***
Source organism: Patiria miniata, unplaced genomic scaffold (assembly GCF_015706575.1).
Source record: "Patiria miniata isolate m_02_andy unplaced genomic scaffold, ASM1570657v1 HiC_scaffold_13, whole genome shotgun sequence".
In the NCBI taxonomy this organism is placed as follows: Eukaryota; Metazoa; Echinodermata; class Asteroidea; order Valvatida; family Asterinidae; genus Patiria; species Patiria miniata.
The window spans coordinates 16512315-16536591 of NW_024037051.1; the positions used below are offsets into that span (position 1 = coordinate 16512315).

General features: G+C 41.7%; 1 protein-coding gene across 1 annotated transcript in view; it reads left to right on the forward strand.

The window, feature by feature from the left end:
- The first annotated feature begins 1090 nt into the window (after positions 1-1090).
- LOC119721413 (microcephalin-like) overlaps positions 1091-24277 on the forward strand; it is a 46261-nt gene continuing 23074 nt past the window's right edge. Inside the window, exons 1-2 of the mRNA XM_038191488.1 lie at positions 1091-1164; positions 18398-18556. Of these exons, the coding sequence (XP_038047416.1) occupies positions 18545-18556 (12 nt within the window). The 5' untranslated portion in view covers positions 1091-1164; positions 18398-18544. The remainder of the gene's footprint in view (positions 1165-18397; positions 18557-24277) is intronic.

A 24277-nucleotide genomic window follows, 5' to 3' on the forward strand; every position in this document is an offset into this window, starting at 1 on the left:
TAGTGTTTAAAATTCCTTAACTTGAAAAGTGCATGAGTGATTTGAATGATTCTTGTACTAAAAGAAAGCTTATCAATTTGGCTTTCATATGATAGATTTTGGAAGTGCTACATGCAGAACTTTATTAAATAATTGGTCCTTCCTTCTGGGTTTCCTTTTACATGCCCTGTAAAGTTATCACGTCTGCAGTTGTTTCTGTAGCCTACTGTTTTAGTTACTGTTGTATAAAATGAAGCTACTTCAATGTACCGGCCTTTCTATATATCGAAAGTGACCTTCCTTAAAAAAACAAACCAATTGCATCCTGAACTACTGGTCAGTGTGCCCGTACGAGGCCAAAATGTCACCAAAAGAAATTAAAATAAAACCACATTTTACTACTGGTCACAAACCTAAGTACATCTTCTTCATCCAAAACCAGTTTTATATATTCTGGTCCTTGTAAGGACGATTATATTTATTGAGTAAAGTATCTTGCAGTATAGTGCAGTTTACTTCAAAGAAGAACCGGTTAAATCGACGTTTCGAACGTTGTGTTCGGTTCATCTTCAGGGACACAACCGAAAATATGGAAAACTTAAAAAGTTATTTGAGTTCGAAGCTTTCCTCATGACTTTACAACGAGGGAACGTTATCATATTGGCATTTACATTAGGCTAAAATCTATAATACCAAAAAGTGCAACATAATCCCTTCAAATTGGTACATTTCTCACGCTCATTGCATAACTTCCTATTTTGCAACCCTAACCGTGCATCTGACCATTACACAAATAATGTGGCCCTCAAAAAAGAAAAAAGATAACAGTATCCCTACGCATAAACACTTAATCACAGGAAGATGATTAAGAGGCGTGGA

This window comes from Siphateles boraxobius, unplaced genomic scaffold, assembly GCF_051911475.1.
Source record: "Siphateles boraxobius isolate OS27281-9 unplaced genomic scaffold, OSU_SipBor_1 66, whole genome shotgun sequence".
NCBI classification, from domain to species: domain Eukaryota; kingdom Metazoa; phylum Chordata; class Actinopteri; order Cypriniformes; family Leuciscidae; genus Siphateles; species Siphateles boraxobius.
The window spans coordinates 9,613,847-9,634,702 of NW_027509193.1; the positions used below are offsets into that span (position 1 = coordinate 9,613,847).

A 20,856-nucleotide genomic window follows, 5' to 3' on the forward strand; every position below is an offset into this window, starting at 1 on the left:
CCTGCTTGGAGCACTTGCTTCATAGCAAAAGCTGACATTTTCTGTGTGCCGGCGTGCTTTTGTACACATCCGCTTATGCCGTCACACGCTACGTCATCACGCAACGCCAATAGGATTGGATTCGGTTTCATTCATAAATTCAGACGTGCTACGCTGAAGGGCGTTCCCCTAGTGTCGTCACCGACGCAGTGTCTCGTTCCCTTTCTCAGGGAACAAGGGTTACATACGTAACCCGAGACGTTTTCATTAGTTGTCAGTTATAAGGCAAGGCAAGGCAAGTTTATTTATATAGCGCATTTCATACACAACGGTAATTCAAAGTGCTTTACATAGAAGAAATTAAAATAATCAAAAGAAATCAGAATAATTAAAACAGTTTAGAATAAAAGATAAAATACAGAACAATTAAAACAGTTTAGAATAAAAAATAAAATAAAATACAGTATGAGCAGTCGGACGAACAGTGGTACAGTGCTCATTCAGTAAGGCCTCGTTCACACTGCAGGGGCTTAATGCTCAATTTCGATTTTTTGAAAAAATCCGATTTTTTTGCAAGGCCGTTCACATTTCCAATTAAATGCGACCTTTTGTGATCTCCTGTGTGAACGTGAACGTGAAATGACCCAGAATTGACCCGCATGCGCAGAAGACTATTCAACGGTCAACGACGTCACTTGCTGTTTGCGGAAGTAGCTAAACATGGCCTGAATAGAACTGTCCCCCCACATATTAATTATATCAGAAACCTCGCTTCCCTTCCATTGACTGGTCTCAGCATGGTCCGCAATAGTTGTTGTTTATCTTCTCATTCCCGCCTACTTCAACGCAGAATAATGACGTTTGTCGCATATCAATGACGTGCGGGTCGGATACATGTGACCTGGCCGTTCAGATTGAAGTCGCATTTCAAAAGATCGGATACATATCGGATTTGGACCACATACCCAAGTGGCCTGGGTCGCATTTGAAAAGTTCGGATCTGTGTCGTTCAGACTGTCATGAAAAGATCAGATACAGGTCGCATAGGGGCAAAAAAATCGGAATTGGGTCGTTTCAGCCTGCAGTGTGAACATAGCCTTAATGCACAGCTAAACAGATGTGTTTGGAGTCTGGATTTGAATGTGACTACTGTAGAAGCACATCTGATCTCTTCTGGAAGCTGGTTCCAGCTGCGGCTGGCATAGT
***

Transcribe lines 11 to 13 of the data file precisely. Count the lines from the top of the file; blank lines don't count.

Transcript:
This window comes from Siphateles boraxobius, unplaced genomic scaffold, assembly GCF_051911475.1.
Source record: "Siphateles boraxobius isolate OS27281-9 unplaced genomic scaffold, OSU_SipBor_1 66, whole genome shotgun sequence".
NCBI classification, from domain to species: domain Eukaryota; kingdom Metazoa; phylum Chordata; class Actinopteri; order Cypriniformes; family Leuciscidae; genus Siphateles; species Siphateles boraxobius.